Monday , January 18 2021

We scanned one of our closest relatives, a collaborator, to find out how the brain grows

There's a lot that's fascinating for the collagen Latimeria. Now under threat, this deep sea fish is closely related to humans and other animals living in the country (tetrapods).

Colakant Latimeria is a relatively large fish (reaching about 2 meters in length), but there is a very tiny brain lying in the hinges of waves – a very primitive feature found in many fossil fish.

How the cranny's skull grows and why the brain remains so small scientists have been confused for years. Our new study published today in Nature for the first time illuminates the development of the brain and skull of this curious animal.

This is another proof that it can help us to see where people come from.

Read more:
It is less than 2 centimeters long, but this fossil fish of 400 million years changes our view on the evolution of 'vertebrates

Discovering a Living Collaborator

Detection of life Latimeria a collagen rocked the world in 1939, as scientists thought they had died out with dinosaurs about 66 million years ago.

The first one Latimeria once found was accidentally caught in the tram from the South African coast. Incredibly, her overall body shape was remarkably similar to some of her fossilized relatives, whom paleontologists have known since the 19th century.

The fossil collagen trachymetopone from the Jurassic of Germany. This sample is located in the collections of the Museum of the University of Tübingen.
Hugo Dutel (no commercial use)

Scientific fury around Latimeria was really caused by the fact that the animal can discover the origin of humans and other animals with four limbs.

At the time of its discovery, Latimeria held a key position in the family tree of 'vertebrates' (bone animals). It was considered a direct descendant of hunting fish, a group of fish that developed tetrapods.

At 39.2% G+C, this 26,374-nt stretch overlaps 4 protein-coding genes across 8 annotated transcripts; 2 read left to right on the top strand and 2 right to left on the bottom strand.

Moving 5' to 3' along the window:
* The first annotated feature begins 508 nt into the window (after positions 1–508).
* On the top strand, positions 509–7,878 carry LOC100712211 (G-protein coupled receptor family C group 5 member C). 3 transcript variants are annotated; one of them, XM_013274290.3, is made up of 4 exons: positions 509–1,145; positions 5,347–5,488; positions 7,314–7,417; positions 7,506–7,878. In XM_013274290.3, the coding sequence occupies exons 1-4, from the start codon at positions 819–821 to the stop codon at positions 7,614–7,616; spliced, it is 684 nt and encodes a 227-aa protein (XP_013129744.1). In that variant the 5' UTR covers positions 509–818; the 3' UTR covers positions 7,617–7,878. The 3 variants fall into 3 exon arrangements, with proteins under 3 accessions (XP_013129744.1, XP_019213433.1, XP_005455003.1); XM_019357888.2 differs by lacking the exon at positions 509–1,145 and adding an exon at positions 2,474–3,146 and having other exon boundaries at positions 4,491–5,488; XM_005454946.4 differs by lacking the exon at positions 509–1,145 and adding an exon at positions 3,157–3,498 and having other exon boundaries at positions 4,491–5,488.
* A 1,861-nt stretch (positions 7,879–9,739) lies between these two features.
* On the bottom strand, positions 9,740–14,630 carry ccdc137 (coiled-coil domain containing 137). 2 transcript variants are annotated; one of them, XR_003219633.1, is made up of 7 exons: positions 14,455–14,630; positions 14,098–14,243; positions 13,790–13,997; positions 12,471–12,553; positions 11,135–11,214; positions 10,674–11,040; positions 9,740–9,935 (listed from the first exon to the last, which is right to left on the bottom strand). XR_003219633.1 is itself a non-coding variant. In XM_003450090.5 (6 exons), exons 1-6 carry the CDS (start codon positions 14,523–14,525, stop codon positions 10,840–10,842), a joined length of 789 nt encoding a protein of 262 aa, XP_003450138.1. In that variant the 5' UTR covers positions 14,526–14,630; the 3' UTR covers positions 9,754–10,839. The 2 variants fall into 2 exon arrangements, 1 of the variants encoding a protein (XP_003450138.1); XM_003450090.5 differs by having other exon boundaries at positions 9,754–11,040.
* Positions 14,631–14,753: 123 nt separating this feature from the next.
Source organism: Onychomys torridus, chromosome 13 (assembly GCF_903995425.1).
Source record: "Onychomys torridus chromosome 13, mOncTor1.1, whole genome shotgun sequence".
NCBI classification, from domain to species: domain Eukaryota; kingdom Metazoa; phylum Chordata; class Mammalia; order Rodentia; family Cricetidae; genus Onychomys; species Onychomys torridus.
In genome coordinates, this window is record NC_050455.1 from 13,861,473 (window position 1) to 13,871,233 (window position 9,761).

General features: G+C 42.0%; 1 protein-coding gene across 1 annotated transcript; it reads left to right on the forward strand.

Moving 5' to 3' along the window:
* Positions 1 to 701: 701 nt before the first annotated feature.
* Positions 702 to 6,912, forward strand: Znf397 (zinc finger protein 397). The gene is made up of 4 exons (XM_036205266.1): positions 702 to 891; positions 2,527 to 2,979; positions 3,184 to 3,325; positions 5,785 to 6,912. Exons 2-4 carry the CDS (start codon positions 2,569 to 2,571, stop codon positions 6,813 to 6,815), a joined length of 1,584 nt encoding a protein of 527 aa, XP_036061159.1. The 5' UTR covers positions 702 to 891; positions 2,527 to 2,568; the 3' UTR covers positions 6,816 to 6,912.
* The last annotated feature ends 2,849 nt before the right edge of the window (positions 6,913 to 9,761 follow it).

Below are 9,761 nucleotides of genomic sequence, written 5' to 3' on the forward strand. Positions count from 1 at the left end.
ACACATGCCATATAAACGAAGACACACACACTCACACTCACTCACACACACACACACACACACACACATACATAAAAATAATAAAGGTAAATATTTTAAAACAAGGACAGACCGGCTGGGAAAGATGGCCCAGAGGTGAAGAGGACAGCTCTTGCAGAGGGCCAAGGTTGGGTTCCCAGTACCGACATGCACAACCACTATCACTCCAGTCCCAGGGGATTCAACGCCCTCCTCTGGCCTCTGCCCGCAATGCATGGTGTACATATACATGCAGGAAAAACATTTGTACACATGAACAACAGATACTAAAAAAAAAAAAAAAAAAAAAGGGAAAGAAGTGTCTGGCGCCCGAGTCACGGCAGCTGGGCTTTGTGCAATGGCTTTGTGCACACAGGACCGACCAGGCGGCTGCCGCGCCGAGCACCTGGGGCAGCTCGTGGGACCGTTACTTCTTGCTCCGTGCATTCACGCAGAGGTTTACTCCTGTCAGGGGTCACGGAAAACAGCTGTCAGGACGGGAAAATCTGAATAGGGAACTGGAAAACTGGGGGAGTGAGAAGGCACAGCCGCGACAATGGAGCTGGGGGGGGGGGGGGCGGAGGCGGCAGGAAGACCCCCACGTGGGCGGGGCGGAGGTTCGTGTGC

So, the discovery of life Latimeria a cocktail was expected to shed light on the biology of our very early ancestors.

Read more:
Ancient fish evolved into shallow seas – the places where people today threaten

Our fish family tree

Today, expectations have been alleviated. The development of new methods for the reconstruction of the evolution of organisms, the discovery of new fossils, and more recently the information obtained from DNA and other molecules, have slightly changed this picture.

Among living 'vertebrates', collagens are no longer considered to be closest relatives of tetrapods – they have been replaced by another old group of fish, deep hazelnuts.

Simplified phylogenia of bony fish (osteitis). Colaccents and brass fish are the only fish that are ribbed with a living lobe and are closely related to tetrapods, vertebrates of terrestrial habitats. The intracranial joint is a primitive feature of sarcopteriasis, a group that includes fish and tetrapods. It is found in many fossil lobes from Devon, but is independently lost in tetrapods and live palms. Collagen is the only living 'vertebrate possessing an intracranial wrist.
Hugo Dutel (no commercial reuse)

However, the Latimeria the collagen possesses some unusual characteristics that are still of interest in understanding the evolution of our fossil relatives.

Skull of Latimeria is fully divided into half the joint called the "intracranial wrist". This joint is a very primitive characteristic that is otherwise found only in many extinct fish.